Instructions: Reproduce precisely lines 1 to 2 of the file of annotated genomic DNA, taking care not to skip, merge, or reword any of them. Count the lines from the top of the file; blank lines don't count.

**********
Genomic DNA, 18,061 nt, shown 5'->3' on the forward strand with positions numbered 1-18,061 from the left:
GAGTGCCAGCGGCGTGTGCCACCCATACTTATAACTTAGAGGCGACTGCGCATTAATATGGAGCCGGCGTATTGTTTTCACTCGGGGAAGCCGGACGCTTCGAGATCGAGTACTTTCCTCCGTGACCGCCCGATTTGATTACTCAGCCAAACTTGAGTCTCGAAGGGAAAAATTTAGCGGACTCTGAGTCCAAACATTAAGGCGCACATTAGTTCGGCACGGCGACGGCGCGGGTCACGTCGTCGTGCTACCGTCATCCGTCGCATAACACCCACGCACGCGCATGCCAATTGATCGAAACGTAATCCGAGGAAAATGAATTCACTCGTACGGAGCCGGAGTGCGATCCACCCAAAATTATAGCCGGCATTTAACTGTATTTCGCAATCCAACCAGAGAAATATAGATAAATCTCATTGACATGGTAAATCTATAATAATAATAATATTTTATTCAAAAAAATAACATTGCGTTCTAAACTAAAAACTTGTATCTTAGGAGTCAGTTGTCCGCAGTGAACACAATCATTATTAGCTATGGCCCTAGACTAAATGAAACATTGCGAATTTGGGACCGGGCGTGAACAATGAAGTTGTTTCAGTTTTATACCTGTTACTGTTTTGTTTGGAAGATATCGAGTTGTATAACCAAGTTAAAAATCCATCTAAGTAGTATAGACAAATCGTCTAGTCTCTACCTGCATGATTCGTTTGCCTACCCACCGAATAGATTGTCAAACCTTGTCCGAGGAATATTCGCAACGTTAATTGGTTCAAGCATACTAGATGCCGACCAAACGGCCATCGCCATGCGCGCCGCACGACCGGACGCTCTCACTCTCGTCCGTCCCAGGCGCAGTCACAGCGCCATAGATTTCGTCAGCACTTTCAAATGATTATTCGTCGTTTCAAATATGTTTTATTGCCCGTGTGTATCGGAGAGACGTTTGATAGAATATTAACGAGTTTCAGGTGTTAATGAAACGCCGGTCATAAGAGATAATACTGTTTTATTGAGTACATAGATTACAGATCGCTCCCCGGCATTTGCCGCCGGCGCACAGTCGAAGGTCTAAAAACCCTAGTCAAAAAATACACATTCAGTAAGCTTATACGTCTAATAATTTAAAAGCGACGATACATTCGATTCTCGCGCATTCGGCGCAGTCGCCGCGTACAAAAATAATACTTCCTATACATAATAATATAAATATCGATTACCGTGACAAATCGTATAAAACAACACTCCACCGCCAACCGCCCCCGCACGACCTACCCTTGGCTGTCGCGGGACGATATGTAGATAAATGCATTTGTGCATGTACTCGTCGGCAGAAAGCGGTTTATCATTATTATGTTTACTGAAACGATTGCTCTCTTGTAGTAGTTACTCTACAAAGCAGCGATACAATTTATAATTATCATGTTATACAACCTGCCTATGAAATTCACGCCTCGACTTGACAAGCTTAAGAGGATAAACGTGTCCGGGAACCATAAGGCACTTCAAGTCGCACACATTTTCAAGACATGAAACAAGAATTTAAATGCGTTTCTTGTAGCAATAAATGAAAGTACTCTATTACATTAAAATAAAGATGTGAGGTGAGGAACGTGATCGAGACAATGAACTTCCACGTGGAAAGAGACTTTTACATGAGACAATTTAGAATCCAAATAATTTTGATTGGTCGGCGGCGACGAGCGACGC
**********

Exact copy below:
Genomic DNA, 18,061 nt, shown 5'->3' on the forward strand with positions numbered 1-18,061 from the left:
GAGTGCCAGCGGCGTGTGCCACCCATACTTATAACTTAGAGGCGACTGCGCATTAATATGGAGCCGGCGTATTGTTTTCACTCGGGGAAGCCGGACGCTTCGAGATCGAGTACTTTCCTCCGTGACCGCCCGATTTGATTACTCAGCCAAACTTGAGTCTCGAAGGGAAAAATTTAGCGGACTCTGAGTCCAAACATTAAGGCGCACATTAGTTCGGCACGGCGACGGCGCGGGTCACGTCGTCGTGCTACCGTCATCCGTCGCATAACACCCACGCACGCGCATGCCAATTGATCGAAACGTAATCCGAGGAAAATGAATTCACTCGTACGGAGCCGGAGTGCGATCCACCCAAAATTATAGCCGGCATTTAACTGTATTTCGCAATCCAACCAGAGAAATATAGATAAATCTCATTGACATGGTAAATCTATAATAATAATAATATTTTATTCAAAAAAATAACATTGCGTTCTAAACTAAAAACTTGTATCTTAGGAGTCAGTTGTCCGCAGTGAACACAATCATTATTAGCTATGGCCCTAGACTAAATGAAACATTGCGAATTTGGGACCGGGCGTGAACAATGAAGTTGTTTCAGTTTTATACCTGTTACTGTTTTGTTTGGAAGATATCGAGTTGTATAACCAAGTTAAAAATCCATCTAAGTAGTATAGACAAATCGTCTAGTCTCTACCTGCATGATTCGTTTGCCTACCCACCGAATAGATTGTCAAACCTTGTCCGAGGAATATTCGCAACGTTAATTGGTTCAAGCATACTAGATGCCGACCAAACGGCCATCGCCATGCGCGCCGCACGACCGGACGCTCTCACTCTCGTCCGTCCCAGGCGCAGTCACAGCGCCATAGATTTCGTCAGCACTTTCAAATGATTATTCGTCGTTTCAAATATGTTTTATTGCCCGTGTGTATCGGAGAGACGTTTGATAGAATATTAACGAGTTTCAGGTGTTAATGAAACGCCGGTCATAAGAGATAATACTGTTTTATTGAGTACATAGATTACAGATCGCTCCCCGGCATTTGCCGCCGGCGCACAGTCGAAGGTCTAAAAACCCTAGTCAAAAAATACACATTCAGTAAGCTTATACGTCTAATAATTTAAAAGCGACGATACATTCGATTCTCGCGCATTCGGCGCAGTCGCCGCGTACAAAAATAATACTTCCTATACATAATAATATAAATATCGATTACCGTGACAAATCGTATAAAACAACACTCCACCGCCAACCGCCCCCGCACGACCTACCCTTGGCTGTCGCGGGACGATATGTAGATAAATGCATTTGTGCATGTACTCGTCGGCAGAAAGCGGTTTATCATTATTATGTTTACTGAAACGATTGCTCTCTTGTAGTAGTTACTCTACAAAGCAGCGATACAATTTATAATTATCATGTTATACAACCTGCCTATGAAATTCACGCCTCGACTTGACAAGCTTAAGAGGATAAACGTGTCCGGGAACCATAAGGCACTTCAAGTCGCACACATTTTCAAGACATGAAACAAGAATTTAAATGCGTTTCTTGTAGCAATAAATGAAAGTACTCTATTACATTAAAATAAAGATGTGAGGTGAGGAACGTGATCGAGACAATGAACTTCCACGTGGAAAGAGACTTTTACATGAGACAATTTAGAATCCAAATAATTTTGATTGGTCGGCGGCGACGAGCGACGC